We were fourth mates together, like a flock of hungry crows we junior staff officers would descend upon the newly arrived mail ship on Friday mornings, the sea officers with only one thought in mind, to get away on leave as soon as decency and work allowed, ignored us.
Our job was to tally out the hundreds of bags of mail, a chore worse than painting the Forth Bridge for at least that had some point to it. The mail bag tally we knew perfectly well even before it started would agree with the Post Office count, it was simply unthinkable for it not to. But it was one of the Company's rituals, similar to the Church's communion service, something held by the management and superintendents with the highest reverence.
Bill Smallwood was what could be described as a permanent member of the Staff Officer club, in general the membership changed weekly, some joining ships going to sea, others going off to study for a certificate whilst others joined. In all there could be as many as ten, sometimes as few as three or four, there was no set number for the club, there was but one certainty, one of the members was Bill Smallwood.
In making the choice of a sea going career many would think Bill had made an odd choice since his avowed aim was to avoid at all costs the actual sea going bit of the job. In fact Bill had chosen well for he recognised in the Company and the Marine Superintendent in Southampton a soft spot. The Company whilst not amongst the highest paying companies, and certainly not known for its luxurious crew accommodation was very generous with leave, sympathetic when struggling to pass an exam or understanding when it came to marital and family matters.
How Bill managed it was a mystery to all, but he carefully spaced his wife's pregnancies and repeated attempts to pass his mates certificate so that he never had to go to sea. It was just as simple as that, Bill did not like the sea, full stop.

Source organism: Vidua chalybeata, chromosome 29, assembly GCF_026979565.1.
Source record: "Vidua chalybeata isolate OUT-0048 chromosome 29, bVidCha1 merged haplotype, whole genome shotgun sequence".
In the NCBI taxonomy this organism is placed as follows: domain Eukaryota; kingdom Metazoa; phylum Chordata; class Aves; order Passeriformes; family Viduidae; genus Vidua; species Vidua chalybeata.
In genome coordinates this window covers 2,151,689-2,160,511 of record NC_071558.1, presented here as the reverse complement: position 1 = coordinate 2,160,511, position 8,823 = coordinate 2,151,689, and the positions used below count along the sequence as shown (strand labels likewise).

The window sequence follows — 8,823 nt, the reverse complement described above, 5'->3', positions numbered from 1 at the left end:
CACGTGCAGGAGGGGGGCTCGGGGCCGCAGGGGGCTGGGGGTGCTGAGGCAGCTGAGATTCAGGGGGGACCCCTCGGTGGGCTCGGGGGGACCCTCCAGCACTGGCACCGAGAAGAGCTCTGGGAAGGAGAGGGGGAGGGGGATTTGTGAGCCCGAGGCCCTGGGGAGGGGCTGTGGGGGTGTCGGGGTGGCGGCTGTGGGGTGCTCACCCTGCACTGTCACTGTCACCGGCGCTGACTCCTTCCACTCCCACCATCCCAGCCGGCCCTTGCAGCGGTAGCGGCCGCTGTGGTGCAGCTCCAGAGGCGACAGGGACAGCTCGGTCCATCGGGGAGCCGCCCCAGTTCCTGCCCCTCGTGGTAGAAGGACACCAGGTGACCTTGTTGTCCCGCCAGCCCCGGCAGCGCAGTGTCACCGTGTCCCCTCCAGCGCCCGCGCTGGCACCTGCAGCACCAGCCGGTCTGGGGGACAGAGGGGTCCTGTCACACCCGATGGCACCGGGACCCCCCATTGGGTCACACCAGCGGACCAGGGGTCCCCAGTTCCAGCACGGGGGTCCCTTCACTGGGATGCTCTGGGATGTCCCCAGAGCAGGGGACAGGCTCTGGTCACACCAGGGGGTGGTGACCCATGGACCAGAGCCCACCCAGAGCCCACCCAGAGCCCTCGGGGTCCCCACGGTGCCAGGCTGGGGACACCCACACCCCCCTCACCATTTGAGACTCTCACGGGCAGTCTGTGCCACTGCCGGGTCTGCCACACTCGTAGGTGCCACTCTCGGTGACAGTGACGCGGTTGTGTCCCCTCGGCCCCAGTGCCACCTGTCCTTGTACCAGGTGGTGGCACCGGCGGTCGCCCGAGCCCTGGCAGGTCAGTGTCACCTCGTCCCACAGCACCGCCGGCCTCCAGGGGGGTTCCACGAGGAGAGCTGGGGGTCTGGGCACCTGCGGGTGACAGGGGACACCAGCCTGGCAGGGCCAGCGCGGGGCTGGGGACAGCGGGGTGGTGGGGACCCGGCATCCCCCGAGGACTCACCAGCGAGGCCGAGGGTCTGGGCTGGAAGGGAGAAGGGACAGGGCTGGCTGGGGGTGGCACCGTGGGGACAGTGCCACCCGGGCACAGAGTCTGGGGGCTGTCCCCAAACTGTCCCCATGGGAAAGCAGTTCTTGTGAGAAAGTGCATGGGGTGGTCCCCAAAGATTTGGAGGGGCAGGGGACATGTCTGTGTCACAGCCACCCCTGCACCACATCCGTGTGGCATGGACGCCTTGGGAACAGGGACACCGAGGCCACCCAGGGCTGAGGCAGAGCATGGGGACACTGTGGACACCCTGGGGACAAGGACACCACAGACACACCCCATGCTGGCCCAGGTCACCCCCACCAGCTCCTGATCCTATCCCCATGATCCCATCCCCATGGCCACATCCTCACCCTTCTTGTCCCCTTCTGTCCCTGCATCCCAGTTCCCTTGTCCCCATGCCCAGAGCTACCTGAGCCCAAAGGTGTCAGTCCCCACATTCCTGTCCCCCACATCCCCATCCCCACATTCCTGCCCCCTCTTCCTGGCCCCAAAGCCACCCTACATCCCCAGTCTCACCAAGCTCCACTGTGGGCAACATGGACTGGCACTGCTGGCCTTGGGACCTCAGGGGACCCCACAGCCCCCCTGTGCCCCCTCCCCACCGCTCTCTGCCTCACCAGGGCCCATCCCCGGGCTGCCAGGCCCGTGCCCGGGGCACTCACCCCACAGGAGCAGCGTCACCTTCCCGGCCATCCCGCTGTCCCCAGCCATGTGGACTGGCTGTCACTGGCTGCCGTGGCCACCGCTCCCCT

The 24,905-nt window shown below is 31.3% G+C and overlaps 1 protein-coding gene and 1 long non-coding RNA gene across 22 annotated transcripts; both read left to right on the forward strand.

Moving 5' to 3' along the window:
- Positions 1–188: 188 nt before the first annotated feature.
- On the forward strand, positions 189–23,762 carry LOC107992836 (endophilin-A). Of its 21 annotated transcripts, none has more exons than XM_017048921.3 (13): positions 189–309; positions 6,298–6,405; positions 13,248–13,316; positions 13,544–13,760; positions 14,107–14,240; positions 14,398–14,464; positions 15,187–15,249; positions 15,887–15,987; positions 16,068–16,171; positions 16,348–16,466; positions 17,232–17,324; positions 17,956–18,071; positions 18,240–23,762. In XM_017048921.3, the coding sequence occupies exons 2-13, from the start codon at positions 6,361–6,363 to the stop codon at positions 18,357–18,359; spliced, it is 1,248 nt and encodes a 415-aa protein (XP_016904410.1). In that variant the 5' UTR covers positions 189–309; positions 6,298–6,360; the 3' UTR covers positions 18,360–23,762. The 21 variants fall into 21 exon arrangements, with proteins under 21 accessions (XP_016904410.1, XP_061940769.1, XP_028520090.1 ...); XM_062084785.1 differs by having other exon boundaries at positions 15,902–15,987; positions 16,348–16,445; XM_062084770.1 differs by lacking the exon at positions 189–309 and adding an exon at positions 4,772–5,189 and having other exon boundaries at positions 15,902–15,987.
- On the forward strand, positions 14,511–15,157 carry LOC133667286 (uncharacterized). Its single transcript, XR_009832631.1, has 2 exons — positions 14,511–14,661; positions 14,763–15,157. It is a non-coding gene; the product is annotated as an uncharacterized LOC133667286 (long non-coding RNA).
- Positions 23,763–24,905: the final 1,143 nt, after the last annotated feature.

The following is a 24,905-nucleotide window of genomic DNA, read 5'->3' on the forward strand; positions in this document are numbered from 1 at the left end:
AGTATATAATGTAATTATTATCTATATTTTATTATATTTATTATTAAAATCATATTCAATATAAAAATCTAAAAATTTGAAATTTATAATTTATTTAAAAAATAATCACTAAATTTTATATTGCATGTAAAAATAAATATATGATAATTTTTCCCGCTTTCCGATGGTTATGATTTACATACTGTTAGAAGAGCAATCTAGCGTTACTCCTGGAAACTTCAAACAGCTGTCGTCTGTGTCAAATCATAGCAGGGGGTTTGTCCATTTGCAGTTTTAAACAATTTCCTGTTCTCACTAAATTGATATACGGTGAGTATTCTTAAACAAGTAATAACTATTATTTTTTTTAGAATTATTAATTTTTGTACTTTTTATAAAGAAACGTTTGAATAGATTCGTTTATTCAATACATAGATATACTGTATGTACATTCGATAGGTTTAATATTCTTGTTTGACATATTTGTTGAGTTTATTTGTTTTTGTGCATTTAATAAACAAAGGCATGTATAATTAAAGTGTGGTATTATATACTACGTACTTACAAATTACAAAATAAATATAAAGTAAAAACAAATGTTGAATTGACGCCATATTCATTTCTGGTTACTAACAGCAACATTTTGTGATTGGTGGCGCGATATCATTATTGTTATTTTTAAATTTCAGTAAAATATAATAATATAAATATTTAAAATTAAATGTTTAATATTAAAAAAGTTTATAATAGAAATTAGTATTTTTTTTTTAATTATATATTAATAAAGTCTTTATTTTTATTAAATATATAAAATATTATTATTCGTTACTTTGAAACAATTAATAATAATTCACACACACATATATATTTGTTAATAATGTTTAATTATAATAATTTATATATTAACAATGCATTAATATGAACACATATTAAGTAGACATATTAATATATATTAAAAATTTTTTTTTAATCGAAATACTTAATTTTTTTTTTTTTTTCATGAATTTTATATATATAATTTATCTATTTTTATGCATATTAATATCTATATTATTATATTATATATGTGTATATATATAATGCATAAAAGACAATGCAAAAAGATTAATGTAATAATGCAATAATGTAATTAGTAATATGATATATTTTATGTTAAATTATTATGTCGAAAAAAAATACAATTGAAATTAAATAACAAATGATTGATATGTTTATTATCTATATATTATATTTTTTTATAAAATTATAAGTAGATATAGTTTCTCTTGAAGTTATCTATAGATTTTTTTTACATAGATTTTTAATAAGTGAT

I was on staff the day Bill's membership of the Staff Officers Club lapsed, he was as mad as a rattle snake. I only have hearsay for the following but to me it has a ring of truth. My father asked Captain Cummings, the senior Department of Transport examiner in Southampton whet Bill's problem was, where could he be helped to pass his mates exam. Captain Cummings made no bones about it, Bill had over the years held his mates certificate several times, but never all parts at once. Bill was informed by the Company that the Department of Transport would be ready to welcome him the following week. On the Monday Bill presented himself as instructed to begin his written's, there followed the signals and orals and on Friday Bill was the furious owner of a brand new shiny mates certificate. Worse still, a letter appointing him fourth mate of the mail ship sailing the following Friday. This was simply too much, Bill had not joined the Company to go to sea, "well" said he, "I'll be home within a month". We all laughed, Bill sailed, I was appointed to a ship shortly after so missed the sight of a triumphant Bill arriving back at Southampton on the next homeward mail.
I never saw him again, the indignity he had had to endure was obviously more than a Smallwood was prepared to stand for and he left the Company.
I am sure if Bill reads this it will be with a smile, for he was a good chap and was one of those colourful characters who, like the master chef adding that touch of spice, made the Union-Castle Line the special Company it was.